• They usually obey at ideological, economic and political considerations of the party that controls the executive and / or legislative power.

Instruments of an economic policy

Economic policies can be implemented through various mechanisms, which have a specific effect on the economic and financial functioning of the country.

These instruments can broadly be fiscal (tax management), monetary (money issuance management), social (tax management) expenditure public), commercial (management of incentives or loans) or exchange (management of the international value of the currency).

For example:

  • Taxes and tariffs. The State may impose a surcharge on the price of products from other countries or from powerful sectors of the industry national, to increase its cost and discourage its purchase, thus artificially favouring competing sectors, for example, nationals. Likewise, the State can tariff the products that it considers harmful, discouraging its massive purchase, or it can exempt from taxes the industries that it wishes to stimulate, making them more profitable and encouraging the purchase of its products.
  • Issuance or monetary restriction. The State can increase or decrease the amount of cash that circulates in the country, to stimulate or discourage the consumption, which in turn has an impact on inflation and other aspects of the microeconomics.
  • Subsidies. The State can invest part of its budget in helping various Economic sectors, injecting capital to assume part of their expenses, thus relieving all the economic actors involved, especially those consumers, which enjoy a better price.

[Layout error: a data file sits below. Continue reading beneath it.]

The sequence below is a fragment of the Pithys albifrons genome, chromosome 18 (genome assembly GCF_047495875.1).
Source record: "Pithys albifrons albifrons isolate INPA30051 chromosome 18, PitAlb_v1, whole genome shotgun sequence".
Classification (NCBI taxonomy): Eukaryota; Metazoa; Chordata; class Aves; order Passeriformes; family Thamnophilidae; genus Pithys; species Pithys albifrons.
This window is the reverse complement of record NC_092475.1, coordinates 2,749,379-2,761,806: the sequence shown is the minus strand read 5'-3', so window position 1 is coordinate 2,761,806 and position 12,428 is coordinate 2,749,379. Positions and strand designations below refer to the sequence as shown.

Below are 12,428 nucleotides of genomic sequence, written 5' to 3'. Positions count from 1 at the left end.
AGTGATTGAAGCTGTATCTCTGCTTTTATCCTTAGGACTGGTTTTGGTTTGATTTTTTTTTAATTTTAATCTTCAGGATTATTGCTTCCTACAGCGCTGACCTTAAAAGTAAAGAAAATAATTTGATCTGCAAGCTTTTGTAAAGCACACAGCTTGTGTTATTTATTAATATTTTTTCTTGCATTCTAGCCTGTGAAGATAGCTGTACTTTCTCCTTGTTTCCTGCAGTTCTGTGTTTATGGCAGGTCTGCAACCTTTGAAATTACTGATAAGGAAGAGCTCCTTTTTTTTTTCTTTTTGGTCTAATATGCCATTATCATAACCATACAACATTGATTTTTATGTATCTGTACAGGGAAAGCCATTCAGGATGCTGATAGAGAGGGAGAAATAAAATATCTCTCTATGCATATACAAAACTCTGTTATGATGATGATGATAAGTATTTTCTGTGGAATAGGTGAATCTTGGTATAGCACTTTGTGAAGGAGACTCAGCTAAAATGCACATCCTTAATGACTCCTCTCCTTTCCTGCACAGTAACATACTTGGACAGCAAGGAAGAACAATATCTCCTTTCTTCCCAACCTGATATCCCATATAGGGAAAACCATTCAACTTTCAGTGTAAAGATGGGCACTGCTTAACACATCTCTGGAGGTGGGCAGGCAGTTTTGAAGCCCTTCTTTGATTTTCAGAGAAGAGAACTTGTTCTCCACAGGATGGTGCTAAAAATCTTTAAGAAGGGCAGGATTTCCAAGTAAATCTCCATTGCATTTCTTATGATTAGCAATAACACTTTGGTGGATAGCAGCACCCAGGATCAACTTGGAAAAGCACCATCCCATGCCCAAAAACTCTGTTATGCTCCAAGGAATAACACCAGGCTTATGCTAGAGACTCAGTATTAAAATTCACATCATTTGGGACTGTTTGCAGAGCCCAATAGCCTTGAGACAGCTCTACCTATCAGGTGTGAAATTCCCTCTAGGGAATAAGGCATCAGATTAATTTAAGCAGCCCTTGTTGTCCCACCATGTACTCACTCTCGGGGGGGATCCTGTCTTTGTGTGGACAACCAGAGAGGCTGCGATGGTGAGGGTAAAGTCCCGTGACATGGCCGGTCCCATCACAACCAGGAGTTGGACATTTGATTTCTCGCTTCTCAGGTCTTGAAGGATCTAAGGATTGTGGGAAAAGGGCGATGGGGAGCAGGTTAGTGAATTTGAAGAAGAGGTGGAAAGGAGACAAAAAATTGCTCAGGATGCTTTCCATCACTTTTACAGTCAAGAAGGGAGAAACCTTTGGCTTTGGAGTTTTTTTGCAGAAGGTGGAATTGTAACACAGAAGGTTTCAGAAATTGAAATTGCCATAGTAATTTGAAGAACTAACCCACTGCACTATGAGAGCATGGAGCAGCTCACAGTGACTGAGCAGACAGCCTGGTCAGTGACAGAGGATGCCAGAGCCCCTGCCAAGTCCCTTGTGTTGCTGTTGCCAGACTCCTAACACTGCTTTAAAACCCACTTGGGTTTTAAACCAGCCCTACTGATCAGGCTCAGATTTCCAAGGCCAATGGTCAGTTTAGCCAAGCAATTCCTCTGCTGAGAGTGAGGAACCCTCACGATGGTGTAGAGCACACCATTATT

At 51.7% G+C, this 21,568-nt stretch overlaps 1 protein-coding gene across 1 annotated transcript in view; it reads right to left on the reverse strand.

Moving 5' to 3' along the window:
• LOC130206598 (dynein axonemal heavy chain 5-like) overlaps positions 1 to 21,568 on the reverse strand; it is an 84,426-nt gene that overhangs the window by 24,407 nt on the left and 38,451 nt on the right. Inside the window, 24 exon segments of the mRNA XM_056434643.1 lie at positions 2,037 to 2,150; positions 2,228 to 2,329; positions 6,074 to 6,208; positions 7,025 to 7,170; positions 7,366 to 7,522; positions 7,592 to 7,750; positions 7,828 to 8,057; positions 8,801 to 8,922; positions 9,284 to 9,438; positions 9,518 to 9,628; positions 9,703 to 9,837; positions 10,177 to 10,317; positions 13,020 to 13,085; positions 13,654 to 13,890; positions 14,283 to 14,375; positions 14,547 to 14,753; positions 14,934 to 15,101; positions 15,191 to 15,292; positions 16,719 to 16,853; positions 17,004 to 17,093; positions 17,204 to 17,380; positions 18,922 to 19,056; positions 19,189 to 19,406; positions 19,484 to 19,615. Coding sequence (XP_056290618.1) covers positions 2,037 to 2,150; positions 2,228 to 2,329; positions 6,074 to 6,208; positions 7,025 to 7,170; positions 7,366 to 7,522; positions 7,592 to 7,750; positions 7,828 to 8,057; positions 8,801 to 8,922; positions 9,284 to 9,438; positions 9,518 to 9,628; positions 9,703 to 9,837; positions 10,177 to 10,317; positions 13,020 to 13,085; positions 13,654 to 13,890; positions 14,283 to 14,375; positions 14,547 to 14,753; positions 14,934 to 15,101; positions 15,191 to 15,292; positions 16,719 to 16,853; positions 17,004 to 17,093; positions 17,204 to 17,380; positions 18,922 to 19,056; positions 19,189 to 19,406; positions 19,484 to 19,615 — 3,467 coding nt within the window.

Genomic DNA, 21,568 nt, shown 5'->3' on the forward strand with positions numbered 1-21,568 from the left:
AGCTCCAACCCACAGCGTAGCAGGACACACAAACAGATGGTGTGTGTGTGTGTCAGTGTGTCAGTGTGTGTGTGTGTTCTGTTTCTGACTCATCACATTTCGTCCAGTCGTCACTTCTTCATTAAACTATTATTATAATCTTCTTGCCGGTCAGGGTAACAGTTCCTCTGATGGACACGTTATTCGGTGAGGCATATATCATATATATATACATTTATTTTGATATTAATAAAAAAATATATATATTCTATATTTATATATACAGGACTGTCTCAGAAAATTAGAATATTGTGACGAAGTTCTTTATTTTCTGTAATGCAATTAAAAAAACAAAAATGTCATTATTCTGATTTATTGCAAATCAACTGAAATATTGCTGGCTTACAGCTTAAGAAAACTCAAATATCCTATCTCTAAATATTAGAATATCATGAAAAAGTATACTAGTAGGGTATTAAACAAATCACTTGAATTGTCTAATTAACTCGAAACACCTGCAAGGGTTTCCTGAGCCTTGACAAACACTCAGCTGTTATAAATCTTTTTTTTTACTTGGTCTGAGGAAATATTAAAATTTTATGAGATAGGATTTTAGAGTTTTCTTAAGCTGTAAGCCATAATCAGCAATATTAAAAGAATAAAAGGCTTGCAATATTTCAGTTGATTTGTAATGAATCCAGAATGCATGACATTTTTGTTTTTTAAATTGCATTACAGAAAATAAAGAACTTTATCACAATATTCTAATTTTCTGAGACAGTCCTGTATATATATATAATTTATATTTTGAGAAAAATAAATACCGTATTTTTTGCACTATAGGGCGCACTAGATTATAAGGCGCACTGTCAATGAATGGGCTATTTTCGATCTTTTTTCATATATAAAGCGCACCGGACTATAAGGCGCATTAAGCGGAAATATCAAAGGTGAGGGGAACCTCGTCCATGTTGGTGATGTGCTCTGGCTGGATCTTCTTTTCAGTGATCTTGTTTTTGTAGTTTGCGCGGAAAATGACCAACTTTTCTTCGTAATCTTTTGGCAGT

• Exchange Controls. These are radical measures in which a State “freezes” the exchange rate within its currency with respect to those of other countries, artificially sustaining its price, assuming the difference in cost. This measure can serve as an emergency mechanism to curb currency leaks or encourage tourism and import, but they usually have a high cost of sustaining themselves in the long term.
  • Social helps. These are monies invested in sustaining the standard of living of the least economically favoured, whether through study grants, school plans feeding, social allowances, etc., all of which is paid from the state budget.

Importance of economic policies

The economic policy of the countries is one of the main factors that intervene in their economic and commercial performance. An assertive economic policy it gives the productive sectors the incentive and the necessary help to generate wealth and grow, thus regaining its independence and manufacturing more wealth, more work and more well-being.

On the contrary, a disastrous economic policy can cause the opposite, hindering the economic dynamics until it becomes unfeasible, which would have a huge cost in the quality of life of the inhabitants of that country.

Economic policy and political economy

We must not confuse these two terms, whose similarity can be misleading. Economic policy is the economic philosophy behind the measures that a government takes to control or drive the economy, even if it means trying not to influence or drive it as little as possible.

Instead, political economy is an academic discipline dedicated to the study of the productive circuit and its relationship with institutions policies, from a multiple or transdisciplinary perspective, leveraging the anthropology, sociology, history, right and Political Sciences.

Thus, professionals in the political economy study and understand the economic policies of the countries.